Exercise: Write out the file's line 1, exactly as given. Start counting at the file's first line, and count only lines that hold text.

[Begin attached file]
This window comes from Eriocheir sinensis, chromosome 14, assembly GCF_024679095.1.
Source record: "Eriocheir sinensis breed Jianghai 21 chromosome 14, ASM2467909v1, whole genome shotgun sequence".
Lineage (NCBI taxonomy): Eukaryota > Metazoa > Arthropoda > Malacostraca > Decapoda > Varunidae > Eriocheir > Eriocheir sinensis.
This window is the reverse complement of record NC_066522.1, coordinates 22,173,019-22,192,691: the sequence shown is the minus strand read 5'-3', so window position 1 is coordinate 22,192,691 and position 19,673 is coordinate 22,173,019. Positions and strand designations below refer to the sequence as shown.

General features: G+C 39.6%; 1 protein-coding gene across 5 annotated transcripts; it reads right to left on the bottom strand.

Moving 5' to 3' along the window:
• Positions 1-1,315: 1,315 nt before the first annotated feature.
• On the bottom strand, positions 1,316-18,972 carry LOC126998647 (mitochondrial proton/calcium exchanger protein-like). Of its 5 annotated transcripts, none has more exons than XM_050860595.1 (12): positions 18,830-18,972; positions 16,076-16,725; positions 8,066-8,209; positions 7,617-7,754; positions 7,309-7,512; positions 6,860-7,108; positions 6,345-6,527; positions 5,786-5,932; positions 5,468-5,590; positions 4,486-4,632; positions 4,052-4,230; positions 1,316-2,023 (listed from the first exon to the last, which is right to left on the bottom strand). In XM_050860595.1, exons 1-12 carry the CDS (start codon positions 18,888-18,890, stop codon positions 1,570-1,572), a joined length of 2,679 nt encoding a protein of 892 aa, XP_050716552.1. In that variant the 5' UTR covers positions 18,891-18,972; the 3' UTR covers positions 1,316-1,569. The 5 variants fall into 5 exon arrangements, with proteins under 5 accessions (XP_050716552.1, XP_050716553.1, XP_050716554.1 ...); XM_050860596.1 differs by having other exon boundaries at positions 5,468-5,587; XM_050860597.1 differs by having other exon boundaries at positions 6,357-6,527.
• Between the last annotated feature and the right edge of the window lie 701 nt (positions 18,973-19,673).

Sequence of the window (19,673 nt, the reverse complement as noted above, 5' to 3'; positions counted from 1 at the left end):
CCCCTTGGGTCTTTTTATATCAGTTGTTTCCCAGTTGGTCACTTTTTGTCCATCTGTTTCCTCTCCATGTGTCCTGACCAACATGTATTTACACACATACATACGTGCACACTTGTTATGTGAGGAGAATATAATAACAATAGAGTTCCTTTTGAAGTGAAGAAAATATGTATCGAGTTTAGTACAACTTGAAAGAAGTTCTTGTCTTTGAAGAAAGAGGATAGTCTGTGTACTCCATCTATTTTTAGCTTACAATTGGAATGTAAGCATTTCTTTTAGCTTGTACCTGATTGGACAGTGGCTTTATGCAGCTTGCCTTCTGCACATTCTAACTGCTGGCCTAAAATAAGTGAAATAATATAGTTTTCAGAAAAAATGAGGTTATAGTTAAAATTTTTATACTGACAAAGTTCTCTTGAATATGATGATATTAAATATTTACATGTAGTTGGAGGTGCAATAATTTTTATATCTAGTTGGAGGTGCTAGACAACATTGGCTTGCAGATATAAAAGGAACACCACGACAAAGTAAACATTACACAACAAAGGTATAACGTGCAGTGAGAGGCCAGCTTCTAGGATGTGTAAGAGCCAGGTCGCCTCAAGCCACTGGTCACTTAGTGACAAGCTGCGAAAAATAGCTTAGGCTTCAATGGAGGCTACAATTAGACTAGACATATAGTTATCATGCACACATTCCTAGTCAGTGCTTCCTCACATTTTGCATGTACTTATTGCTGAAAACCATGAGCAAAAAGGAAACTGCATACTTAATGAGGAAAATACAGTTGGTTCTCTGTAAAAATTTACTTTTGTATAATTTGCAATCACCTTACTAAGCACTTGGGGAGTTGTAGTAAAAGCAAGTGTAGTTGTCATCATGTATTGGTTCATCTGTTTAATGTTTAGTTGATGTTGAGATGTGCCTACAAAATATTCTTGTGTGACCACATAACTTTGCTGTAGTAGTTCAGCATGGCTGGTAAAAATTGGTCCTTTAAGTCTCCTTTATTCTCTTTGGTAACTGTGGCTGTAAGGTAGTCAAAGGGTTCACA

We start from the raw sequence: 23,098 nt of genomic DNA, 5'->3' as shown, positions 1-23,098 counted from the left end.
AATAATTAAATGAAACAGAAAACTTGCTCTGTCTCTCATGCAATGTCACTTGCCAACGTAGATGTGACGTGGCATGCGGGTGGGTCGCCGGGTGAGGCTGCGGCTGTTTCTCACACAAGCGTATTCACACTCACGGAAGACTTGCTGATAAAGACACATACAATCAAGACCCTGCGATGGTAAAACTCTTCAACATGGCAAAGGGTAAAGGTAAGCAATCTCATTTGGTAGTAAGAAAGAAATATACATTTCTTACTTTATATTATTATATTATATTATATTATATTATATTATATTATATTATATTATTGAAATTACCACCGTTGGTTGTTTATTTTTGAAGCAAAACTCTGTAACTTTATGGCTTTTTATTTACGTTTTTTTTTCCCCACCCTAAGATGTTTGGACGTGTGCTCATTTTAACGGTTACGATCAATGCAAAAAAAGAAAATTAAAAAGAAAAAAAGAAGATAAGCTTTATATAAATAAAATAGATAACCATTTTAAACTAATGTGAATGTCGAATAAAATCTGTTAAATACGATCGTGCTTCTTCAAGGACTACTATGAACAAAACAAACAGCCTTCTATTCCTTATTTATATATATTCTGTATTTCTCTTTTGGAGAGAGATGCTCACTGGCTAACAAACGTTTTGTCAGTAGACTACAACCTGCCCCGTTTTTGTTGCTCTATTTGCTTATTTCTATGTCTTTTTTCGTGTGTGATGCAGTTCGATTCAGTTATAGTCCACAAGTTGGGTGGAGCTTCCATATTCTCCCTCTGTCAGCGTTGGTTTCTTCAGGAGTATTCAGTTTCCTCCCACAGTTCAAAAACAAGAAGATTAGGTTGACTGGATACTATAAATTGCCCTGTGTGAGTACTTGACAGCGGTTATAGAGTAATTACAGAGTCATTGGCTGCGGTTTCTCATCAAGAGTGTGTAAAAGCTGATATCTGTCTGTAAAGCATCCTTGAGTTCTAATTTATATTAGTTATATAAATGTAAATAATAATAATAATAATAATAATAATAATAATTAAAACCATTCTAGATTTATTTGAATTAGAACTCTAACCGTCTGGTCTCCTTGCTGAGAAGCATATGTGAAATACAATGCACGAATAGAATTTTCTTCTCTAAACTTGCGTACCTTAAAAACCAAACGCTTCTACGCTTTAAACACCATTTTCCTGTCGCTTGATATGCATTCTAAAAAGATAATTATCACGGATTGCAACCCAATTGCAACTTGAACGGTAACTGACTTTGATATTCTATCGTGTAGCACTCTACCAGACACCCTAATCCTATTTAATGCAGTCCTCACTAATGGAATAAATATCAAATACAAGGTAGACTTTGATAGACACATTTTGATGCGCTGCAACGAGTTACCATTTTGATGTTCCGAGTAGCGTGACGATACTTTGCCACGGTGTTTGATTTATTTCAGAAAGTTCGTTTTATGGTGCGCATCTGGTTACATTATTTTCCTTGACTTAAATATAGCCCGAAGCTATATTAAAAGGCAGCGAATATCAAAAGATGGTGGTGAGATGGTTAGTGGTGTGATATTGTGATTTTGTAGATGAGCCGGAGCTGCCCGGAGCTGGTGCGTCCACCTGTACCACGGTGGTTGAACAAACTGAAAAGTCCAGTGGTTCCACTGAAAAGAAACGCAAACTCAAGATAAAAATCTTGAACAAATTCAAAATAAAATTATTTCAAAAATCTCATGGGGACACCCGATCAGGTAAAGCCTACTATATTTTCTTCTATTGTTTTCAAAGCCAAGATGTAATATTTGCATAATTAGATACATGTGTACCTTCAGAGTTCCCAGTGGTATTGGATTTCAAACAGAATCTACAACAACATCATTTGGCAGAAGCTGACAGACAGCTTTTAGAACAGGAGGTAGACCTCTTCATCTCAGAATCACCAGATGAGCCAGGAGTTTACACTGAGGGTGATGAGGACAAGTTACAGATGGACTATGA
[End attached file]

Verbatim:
This window comes from Eriocheir sinensis, chromosome 14, assembly GCF_024679095.1.